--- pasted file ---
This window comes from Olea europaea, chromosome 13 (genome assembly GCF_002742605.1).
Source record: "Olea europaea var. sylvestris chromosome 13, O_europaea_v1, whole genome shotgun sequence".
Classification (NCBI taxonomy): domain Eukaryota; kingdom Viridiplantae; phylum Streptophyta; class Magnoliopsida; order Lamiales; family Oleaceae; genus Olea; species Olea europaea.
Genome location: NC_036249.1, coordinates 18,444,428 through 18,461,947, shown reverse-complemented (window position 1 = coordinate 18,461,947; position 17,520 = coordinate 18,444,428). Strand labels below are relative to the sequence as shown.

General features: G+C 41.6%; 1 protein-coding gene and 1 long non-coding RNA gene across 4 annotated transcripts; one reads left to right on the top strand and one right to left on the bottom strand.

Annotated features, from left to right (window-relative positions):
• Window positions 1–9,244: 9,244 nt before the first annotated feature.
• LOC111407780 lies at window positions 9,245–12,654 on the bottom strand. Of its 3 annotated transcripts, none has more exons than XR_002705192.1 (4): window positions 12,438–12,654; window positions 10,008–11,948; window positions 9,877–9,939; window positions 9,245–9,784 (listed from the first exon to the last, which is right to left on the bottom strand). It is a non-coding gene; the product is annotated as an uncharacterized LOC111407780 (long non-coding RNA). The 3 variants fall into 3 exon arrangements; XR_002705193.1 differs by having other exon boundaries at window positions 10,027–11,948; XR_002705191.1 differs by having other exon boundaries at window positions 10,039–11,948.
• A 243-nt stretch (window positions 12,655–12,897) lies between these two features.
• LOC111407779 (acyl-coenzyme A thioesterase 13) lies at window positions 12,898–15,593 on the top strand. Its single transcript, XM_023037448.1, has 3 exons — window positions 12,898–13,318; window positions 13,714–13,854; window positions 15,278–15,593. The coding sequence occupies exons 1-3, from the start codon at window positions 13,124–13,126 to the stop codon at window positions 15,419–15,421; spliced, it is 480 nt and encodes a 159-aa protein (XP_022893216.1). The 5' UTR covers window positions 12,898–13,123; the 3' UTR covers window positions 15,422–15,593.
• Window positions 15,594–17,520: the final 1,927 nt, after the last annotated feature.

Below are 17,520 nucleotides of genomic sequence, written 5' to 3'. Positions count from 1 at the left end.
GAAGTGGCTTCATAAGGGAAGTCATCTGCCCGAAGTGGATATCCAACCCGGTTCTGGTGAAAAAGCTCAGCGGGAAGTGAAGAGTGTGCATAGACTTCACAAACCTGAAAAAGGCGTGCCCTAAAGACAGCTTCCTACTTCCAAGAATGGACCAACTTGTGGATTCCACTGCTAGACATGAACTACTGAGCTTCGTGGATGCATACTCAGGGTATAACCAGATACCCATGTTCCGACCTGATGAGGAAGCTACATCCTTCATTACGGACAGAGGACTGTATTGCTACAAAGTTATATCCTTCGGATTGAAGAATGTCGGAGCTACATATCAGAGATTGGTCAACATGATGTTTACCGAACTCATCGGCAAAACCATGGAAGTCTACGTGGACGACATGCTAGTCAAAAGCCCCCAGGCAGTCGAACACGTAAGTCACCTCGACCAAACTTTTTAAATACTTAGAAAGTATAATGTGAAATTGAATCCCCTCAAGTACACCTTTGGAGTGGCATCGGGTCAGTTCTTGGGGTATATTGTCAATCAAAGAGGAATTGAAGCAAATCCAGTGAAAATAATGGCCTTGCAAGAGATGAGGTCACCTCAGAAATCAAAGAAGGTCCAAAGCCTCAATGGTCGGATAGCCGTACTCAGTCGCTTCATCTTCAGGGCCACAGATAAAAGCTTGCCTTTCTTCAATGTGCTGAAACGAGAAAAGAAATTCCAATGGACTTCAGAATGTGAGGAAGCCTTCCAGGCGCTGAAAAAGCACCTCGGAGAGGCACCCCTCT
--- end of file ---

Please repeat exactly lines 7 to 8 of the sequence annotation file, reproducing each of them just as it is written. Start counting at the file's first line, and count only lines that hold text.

• Window positions 1–9,244: 9,244 nt before the first annotated feature.
• LOC111407780 lies at window positions 9,245–12,654 on the bottom strand. Of its 3 annotated transcripts, none has more exons than XR_002705192.1 (4): window positions 12,438–12,654; window positions 10,008–11,948; window positions 9,877–9,939; window positions 9,245–9,784 (listed from the first exon to the last, which is right to left on the bottom strand). It is a non-coding gene; the product is annotated as an uncharacterized LOC111407780 (long non-coding RNA). The 3 variants fall into 3 exon arrangements; XR_002705193.1 differs by having other exon boundaries at window positions 10,027–11,948; XR_002705191.1 differs by having other exon boundaries at window positions 10,039–11,948.